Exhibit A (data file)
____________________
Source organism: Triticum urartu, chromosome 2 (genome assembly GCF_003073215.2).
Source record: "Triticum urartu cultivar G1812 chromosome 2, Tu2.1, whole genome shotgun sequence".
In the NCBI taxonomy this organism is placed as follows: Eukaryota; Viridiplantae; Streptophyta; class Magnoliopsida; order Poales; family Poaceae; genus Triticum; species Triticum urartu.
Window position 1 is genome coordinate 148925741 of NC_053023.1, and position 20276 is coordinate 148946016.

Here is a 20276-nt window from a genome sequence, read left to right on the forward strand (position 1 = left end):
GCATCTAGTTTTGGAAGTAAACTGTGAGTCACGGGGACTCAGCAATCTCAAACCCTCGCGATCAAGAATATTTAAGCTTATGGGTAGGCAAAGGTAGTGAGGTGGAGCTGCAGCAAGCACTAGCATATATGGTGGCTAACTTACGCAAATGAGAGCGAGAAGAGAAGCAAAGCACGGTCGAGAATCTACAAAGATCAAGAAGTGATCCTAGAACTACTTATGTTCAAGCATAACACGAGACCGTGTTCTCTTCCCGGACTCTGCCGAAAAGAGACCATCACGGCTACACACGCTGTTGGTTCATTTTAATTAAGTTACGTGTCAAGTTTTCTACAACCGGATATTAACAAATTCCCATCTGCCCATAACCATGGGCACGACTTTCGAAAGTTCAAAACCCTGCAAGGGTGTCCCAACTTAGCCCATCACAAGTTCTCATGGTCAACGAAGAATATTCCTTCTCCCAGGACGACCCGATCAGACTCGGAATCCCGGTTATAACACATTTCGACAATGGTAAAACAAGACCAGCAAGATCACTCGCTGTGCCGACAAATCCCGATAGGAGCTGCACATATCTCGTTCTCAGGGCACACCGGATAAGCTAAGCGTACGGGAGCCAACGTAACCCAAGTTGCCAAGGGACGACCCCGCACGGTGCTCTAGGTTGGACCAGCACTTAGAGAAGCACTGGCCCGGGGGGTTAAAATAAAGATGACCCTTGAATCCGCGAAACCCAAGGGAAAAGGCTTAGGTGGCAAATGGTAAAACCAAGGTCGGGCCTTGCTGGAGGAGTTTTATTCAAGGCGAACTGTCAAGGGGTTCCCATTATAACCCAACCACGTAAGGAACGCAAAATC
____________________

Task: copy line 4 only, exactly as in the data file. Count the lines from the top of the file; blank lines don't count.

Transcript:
Window position 1 is genome coordinate 148925741 of NC_053023.1, and position 20276 is coordinate 148946016.